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1

Yes. Perfect Pitch - recognising any pitch without a reference - is a particular and quite rare skill. But Relative Pitch - 'given that this note is (say) C, what's THIS one?' - is a basic musical skill that anyone can develop. If you can establish the reference pitch internally (i.e. you have limited, one-note Perfect Pitch) all the better! I quite ...


2

Yes, it is possible. In fact, that's how I identified notes by ear when I was younger. Partway through Grade 8, I found I could reliably identify Middle C by ear and reproduce it on command...and no other notes. I essentially had absolute pitch for only Middle C at that point. I had to use my relative pitch to label all the other notes I heard by ear (i.e. I ...


1

There are two main things here - absolute pitch and relative pitch. Yes, a lot of musos will reach the point where they have relative pitch - which is basically interval knowledge - mostly from learning the sounds of two notes relative to each other, and knowing what that interval is called, but also from just hearing a note, and being able to play or sing ...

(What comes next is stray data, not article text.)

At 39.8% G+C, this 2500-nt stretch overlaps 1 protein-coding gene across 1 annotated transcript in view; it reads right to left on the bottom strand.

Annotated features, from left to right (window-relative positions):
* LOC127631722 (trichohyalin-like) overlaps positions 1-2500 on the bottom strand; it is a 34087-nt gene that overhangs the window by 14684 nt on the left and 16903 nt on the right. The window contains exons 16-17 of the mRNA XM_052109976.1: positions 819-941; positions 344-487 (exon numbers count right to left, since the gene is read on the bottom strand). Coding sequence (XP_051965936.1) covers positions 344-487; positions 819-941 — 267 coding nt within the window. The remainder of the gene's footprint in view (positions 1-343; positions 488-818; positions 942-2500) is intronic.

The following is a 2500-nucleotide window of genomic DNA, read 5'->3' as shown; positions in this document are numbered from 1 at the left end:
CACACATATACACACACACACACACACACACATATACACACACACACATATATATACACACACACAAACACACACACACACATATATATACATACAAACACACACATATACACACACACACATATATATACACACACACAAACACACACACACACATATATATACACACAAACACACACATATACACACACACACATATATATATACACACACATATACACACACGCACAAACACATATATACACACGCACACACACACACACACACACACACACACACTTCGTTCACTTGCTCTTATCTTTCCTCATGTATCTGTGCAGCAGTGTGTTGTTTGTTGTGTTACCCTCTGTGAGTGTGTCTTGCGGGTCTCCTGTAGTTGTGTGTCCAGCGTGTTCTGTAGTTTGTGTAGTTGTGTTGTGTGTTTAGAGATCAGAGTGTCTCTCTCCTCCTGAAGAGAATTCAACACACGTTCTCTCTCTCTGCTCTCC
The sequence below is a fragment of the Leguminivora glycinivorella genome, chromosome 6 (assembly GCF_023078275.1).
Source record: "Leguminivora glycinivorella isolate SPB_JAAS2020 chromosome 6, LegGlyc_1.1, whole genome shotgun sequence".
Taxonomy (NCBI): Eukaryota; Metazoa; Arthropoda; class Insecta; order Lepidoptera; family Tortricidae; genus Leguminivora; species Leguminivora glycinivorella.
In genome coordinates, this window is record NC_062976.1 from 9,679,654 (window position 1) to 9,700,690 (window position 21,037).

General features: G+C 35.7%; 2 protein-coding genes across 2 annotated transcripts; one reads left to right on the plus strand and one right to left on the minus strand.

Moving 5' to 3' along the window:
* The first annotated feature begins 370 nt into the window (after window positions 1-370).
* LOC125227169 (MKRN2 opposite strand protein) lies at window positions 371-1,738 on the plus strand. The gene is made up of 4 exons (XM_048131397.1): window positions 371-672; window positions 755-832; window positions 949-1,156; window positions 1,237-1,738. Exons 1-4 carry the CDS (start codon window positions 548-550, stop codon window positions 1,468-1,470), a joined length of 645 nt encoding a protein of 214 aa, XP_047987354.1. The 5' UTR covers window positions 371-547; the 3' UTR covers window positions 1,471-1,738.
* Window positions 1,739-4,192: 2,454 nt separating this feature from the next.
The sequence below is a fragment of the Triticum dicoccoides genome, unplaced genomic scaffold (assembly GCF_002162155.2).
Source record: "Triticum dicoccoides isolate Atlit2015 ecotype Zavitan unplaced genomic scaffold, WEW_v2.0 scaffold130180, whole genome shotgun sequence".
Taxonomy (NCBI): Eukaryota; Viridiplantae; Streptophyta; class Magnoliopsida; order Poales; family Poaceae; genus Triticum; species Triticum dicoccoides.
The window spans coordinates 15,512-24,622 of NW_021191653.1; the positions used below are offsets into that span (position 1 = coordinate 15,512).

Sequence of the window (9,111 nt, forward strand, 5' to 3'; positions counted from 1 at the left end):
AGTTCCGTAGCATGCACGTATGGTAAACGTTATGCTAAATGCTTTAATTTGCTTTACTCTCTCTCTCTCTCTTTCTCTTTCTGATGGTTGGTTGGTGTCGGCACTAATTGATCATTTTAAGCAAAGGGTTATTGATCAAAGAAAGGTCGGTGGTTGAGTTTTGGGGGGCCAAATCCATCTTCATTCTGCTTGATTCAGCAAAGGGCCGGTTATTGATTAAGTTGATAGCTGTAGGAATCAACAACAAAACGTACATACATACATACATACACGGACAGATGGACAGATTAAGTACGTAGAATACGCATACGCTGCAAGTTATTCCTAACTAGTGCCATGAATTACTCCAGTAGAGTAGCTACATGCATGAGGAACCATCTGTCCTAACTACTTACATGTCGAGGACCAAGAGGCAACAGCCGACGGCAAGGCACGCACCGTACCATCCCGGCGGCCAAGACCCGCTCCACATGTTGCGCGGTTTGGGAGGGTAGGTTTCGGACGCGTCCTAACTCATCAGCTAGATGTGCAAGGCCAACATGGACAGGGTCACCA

2

Yes, in principle. What you're describing is called "relative pitch": the ability to determine the interval between two notes. Developing relative pitch is a standard part of much music training at the collegiate level, and many people develop the skill earlier. Typically this is trained by learning the distinct sound of each type of interval, ...


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